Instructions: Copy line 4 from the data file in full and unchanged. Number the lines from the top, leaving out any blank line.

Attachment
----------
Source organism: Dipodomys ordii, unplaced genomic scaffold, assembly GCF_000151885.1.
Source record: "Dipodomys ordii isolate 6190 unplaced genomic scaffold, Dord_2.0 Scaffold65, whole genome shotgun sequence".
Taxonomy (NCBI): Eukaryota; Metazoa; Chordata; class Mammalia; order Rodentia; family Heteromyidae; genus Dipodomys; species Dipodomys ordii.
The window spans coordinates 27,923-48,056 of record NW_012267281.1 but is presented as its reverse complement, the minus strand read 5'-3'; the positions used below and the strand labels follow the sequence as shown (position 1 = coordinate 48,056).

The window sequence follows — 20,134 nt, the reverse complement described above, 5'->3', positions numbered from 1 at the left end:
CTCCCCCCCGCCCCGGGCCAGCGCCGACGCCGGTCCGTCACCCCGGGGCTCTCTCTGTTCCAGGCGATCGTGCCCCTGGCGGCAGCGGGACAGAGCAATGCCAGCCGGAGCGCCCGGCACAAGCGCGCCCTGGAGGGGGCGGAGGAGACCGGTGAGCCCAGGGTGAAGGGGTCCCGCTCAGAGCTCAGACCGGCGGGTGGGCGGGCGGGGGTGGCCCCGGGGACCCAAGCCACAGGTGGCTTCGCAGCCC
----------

The window spans coordinates 27,923-48,056 of record NW_012267281.1 but is presented as its reverse complement, the minus strand read 5'-3'; the positions used below and the strand labels follow the sequence as shown (position 1 = coordinate 48,056).